COVID-19 still dwindling in Iowa despite rise of XBB.1.5
About 27% of confirmed coronavirus infections in Iowa in the second half of January were caused by the omicron XBB.1.5 subvariant, according to the Iowa Department of Health and Human Services.
That version of the virus is believed to be more transmissible than previous iterations. But in the Northeast, where it accounts for nearly 90% of COVID-19 cases, the variant has not led to dramatic increases in documented infections, according to the U.S. Centers for Disease Control and Prevention.
Despite the variant’s increased presence in Iowa, the state’s documented infection rate continues to decline. On Wednesday, the state reported 1,495 new confirmed cases among those who have not previously been infected. That is a 5% decrease from a week ago.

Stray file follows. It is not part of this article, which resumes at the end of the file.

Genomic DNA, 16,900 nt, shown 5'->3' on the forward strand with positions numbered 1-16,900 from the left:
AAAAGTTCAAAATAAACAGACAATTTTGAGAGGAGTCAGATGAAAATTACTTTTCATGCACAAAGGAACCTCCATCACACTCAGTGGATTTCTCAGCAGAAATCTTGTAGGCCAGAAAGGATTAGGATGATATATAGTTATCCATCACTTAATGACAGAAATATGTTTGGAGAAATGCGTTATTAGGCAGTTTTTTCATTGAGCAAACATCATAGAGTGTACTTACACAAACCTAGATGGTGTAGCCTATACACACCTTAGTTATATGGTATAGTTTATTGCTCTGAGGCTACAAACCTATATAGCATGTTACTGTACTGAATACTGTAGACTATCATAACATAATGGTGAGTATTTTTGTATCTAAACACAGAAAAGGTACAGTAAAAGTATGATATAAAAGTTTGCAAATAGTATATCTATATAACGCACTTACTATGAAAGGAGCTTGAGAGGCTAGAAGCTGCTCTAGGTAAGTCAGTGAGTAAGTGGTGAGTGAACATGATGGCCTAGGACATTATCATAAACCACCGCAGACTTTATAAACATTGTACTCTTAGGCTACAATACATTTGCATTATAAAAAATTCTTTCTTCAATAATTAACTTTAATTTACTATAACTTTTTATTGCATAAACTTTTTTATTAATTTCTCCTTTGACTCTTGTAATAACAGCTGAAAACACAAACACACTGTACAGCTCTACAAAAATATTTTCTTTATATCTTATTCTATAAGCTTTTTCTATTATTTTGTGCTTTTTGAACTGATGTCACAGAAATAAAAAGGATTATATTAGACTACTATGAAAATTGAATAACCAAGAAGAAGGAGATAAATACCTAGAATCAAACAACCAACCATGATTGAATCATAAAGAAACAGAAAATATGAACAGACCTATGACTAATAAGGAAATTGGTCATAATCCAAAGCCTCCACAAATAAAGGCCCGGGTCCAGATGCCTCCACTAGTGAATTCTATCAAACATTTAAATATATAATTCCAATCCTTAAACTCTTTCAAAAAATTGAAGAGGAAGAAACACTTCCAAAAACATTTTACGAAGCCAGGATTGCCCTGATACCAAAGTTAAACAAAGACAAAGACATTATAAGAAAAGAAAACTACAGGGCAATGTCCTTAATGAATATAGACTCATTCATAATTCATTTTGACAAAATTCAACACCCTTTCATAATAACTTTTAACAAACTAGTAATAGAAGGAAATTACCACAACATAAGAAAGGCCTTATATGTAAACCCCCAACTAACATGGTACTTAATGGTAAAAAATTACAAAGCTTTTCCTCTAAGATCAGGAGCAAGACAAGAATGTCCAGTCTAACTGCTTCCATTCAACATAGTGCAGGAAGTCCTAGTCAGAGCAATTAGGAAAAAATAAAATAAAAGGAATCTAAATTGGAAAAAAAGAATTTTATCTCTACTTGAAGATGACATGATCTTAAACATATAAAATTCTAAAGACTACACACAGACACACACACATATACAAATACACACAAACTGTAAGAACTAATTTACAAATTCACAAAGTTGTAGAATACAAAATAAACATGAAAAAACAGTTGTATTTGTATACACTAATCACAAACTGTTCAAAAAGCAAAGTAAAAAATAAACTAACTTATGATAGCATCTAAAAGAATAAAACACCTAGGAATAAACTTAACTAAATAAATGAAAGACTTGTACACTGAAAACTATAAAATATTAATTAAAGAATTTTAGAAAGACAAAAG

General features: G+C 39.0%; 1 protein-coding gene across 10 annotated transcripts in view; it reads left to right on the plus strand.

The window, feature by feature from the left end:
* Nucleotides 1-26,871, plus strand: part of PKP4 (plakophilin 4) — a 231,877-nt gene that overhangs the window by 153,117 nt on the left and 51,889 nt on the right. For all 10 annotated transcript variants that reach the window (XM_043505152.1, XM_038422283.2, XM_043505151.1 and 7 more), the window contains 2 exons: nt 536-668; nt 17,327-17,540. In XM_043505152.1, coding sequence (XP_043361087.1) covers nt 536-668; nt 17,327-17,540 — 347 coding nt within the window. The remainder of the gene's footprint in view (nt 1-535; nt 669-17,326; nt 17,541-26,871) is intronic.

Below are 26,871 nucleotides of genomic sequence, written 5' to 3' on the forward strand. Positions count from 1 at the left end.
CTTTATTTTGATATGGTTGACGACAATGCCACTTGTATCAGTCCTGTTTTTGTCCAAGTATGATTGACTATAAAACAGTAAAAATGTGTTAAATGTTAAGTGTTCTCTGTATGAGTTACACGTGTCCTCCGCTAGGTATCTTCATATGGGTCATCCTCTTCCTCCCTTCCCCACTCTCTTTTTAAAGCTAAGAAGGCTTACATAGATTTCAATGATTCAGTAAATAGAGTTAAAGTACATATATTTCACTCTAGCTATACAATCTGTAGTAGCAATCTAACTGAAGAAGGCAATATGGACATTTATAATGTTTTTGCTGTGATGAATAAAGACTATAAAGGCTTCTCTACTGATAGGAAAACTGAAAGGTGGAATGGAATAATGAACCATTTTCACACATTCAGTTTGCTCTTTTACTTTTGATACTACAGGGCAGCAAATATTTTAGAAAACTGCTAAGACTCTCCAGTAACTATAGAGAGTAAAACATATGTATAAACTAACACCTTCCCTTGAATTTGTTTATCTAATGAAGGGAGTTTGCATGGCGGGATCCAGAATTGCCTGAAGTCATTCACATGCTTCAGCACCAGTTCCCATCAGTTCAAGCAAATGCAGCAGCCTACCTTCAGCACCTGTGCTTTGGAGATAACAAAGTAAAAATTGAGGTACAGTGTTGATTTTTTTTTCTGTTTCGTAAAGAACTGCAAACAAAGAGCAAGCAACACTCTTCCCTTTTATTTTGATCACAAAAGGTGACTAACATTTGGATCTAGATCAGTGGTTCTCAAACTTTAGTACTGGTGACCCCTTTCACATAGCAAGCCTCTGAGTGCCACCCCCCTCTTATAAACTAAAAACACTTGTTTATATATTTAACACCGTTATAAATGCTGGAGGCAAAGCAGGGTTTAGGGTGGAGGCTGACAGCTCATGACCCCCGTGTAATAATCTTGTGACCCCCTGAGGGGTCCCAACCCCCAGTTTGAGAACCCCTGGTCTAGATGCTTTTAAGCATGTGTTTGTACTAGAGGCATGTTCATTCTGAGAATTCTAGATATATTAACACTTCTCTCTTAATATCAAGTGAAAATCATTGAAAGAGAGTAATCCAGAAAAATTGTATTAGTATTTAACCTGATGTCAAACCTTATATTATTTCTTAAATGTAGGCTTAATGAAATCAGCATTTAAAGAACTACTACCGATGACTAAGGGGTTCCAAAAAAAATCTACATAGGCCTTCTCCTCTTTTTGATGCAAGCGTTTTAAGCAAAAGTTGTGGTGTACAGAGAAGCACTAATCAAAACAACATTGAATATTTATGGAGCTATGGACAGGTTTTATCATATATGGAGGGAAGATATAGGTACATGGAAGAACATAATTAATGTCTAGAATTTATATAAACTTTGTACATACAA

The state also reported 2,114 positive tests, which includes reinfections of people who contracted the disease already. That was also a 5% decrease.
The state’s documented infection rate has not been this low since April.
On Wednesday, there were 131 infected people receiving inpatient treatment at Iowa hospitals, according to the U.S. Department of Health and Human Services. That is 15% fewer people than a week ago. Of those currently hospitalized, 12 are under intensive care.
The state also reported 31 deaths among infected people, although it was unclear when they occurred. A total of 10,597 infected people have died since the start of the pandemic.